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News

Aethlon Medical expands access to Hemopurifier therapy for Hepatitis C Virus

Aethlon Medical : 13 August, 2012  (Company News)
Aethlon Medical is to establish a treatment programme that will provide HCV-infected individuals with expanded access to Hemopurifier therapy.
The programme is being initiated with support from the Institutional Review Board at the Medanta Medicity Institute (Medicity) to allow compassionate usage of the Aethlon Hemopurifier for individuals who previously failed or subsequently relapsed standard-of-care drug regimens.



In addition to offering Hemopurifier therapy to the citizens of India, HCV-infected individuals from the United States, European Union and other regions of the world may pursue treatment through the expanded access program.  Details related to treatment protocol, inclusion criteria, patient approval processes and therapy pricing are anticipated in September.  It is estimated that approximately 170 million people worldwide are infected with HCV, which leads to chronic liver disease or cirrhosis, and is a leading cause of liver transplantation.



The Aethlon Hemopurifier is a first-in-class medical device that selectively targets the rapid clearance of HCV from the entire circulatory system to improve benefit, dose, duration and tolerability of drug therapies. The Medicity is a $360 million multi-specialty medical institute established to be a premier centre for medical tourism in India.



"The Medicity access program represents an important milestone in our quest to establish the selective therapeutic filtration industry," said Aethlon Chairman and Chief Executive Officer, Jim Joyce.  "Beyond helping HCV-infected individuals overcome their disease, we now have the opportunity to augment our established government contract revenues with Hemopurifier product sales."



Aethlon also disclosed that it will continue conducting a study at the Medicity that is evaluating the capability of the Aethlon Hemopurifier to accelerate HCV RNA depletion at the outset of standard of care peginterferon+ribavirin (PR) therapy.  Specifically, HCV-infected individuals are enrolled to receive up to three, six-hour Hemopurifier treatments during the first three days of PR drug therapy.  Aethlon has reported that the two most recent HCV infected patients to receive Hemopurifier therapy in combination with PR drug therapy achieved undetectable viral load at day-7, which is rarely reported in drug therapy alone.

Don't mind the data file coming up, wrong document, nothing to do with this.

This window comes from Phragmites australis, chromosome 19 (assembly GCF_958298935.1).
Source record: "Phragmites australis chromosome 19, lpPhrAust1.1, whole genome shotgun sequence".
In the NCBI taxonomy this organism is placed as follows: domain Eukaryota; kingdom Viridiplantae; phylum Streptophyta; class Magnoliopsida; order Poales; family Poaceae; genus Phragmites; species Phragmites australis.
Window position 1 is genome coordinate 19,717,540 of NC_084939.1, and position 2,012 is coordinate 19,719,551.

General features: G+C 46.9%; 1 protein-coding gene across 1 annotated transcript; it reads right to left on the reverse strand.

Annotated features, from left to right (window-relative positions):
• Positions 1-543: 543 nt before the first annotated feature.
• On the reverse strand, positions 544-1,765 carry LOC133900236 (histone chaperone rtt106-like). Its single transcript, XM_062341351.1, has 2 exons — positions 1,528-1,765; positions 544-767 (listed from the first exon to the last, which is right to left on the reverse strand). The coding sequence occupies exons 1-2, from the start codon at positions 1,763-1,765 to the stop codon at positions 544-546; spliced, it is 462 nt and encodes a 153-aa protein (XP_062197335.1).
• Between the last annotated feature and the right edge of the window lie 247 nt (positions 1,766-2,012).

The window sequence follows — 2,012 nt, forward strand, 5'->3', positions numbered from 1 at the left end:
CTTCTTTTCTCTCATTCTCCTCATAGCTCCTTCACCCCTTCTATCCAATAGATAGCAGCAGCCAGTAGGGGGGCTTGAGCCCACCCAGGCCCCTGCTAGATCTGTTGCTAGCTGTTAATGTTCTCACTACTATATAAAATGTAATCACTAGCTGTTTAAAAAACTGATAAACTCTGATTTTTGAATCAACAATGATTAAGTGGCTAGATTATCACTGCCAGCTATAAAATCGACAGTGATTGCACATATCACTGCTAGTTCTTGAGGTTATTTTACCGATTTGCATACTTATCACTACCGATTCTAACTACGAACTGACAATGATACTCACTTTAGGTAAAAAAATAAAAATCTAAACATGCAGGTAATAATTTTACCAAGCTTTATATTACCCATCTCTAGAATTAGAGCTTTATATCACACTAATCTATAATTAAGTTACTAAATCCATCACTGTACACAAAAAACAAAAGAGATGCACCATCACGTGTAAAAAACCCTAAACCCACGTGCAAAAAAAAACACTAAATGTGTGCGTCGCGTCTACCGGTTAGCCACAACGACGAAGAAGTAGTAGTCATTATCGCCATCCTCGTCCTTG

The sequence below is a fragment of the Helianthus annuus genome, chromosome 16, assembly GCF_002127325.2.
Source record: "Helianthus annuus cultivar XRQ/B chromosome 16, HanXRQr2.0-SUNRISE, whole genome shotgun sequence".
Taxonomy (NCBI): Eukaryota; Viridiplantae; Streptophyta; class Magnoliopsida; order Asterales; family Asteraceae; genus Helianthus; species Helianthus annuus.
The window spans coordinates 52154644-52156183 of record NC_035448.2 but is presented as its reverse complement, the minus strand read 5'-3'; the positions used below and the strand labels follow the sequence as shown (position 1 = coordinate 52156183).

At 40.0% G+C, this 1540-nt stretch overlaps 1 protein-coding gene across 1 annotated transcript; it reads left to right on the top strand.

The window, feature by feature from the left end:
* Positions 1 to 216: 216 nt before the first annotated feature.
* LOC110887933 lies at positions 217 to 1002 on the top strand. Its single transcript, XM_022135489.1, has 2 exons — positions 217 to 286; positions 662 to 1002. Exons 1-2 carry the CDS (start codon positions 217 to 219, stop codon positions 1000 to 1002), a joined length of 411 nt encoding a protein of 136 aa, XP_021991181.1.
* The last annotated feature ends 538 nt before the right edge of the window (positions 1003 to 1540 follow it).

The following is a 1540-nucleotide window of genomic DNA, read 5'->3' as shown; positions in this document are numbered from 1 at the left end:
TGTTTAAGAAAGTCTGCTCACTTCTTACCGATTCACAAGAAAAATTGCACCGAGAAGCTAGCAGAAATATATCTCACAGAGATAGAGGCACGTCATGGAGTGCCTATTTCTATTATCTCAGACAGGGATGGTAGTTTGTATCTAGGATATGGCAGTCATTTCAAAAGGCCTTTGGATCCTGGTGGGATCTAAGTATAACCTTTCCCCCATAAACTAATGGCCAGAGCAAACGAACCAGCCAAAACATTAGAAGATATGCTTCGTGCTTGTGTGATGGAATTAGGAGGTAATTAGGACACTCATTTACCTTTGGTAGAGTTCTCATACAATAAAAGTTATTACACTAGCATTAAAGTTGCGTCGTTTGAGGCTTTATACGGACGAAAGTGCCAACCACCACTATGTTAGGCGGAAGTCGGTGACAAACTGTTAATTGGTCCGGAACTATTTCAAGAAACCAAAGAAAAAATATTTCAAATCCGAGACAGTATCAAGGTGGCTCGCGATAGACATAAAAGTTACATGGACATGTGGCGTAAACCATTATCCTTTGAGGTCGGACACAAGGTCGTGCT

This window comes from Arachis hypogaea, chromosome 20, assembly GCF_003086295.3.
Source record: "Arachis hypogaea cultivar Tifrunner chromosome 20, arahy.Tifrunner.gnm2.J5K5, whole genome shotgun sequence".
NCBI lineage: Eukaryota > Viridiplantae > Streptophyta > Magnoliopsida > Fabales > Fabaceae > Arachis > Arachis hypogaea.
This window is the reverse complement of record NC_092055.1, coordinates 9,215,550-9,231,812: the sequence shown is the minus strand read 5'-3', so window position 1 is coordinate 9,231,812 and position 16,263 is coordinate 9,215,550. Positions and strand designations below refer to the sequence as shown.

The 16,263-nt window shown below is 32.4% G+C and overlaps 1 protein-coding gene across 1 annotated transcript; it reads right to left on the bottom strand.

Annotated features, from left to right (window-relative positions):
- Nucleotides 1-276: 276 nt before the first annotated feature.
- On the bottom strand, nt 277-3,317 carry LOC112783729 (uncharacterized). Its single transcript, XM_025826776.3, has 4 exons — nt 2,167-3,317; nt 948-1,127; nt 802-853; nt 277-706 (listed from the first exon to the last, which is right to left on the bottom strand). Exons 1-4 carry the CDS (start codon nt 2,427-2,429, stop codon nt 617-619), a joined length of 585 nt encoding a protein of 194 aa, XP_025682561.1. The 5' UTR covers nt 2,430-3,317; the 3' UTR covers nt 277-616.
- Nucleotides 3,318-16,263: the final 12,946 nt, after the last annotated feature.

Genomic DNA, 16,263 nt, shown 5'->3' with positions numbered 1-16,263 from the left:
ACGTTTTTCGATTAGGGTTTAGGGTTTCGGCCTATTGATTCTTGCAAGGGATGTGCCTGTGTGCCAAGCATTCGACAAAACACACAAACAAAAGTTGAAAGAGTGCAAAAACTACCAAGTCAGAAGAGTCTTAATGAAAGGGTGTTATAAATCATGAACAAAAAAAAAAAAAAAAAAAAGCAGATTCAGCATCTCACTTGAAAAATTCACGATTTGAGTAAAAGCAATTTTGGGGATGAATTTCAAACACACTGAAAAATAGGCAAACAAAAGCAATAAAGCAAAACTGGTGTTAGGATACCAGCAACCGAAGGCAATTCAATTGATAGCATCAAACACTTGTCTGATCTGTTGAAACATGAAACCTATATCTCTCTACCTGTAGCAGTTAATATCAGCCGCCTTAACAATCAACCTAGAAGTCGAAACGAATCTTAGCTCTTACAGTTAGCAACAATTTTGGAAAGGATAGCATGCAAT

The primary clinical endpoint of the Medicity protocol has been to increase the incidence of rapid virologic response (RVR), defined as undetectable HCV RNA at day 30 of therapy.  RVR represents the clinical endpoint that best predicts treatment cure, otherwise known as sustained virologic response (SVR), defined as undetectable HCV RNA 24-weeks after the completion of PR drug therapy. As a point of reference, the landmark IDEAL Study of 3,070 HCV genotype-1 patients documented that only 10.35 percent (n=318/3070) of PR treated patients achieved a RVR.  



However, patients that achieved a RVR had SVR rates of 86.2 percent (n=274/318) versus SVR rates of 32.5 percent (n=897/2752) in non-RVR patients.  While the incidence of undetectable HCV RNA at day-7 is not reported in the IDEAL study, the study did reveal that just 4.3 percent (n=131/3070) of patients achieved undetectable HCV RNA at day-14, which equated to a 91 percent (n=118/131) SVR rate.



Aethlon reported that Hemopurifier therapy has been well tolerated and without device-related adverse events in ten treated patients.  Of these ten patients, seven patients were infected with HCV genotype-1; two patients were infected with HCV genotype-3; and one patient was infected with HCV genotype-5.  At present, undetectable HCV RNA is reported in eight of the 10 treated patients.  Of the two patients with detectable HCV RNA, one discontinued PR therapy as a result of a diabetes related condition.  HCV RNA is undetectable in all patients (n=4) that have been monitored for 48 weeks since receiving Hemopurifier therapy.  Among the 10 treated patients, Aethlon reported that six genotype-1 patients received the three treatment Hemopurifier protocol, which resulted in four (67 percent) patients achieving a RVR. The IDEAL study predicts it would normally require approximately 40 PR treated patients to achieve 4 RVR outcomes.  Both patients who achieved undetectable HCV RNA at d ay-7 also achieved a RVR. Beyond the high likelihood of a SVR, genotype-1 patients that achieve a RVR also have the opportunity to reduce the duration of PR drug therapy from 48 weeks to 24 weeks.  



In addition to expanding access to Hemopurifier therapy at the Medicity, Aethlon is preparing to resubmit to the FDA an investigational device exemption (IDE), which will incorporate the Medicity data in an effort to gain approval to initiate HCV clinical programmes in the United States.
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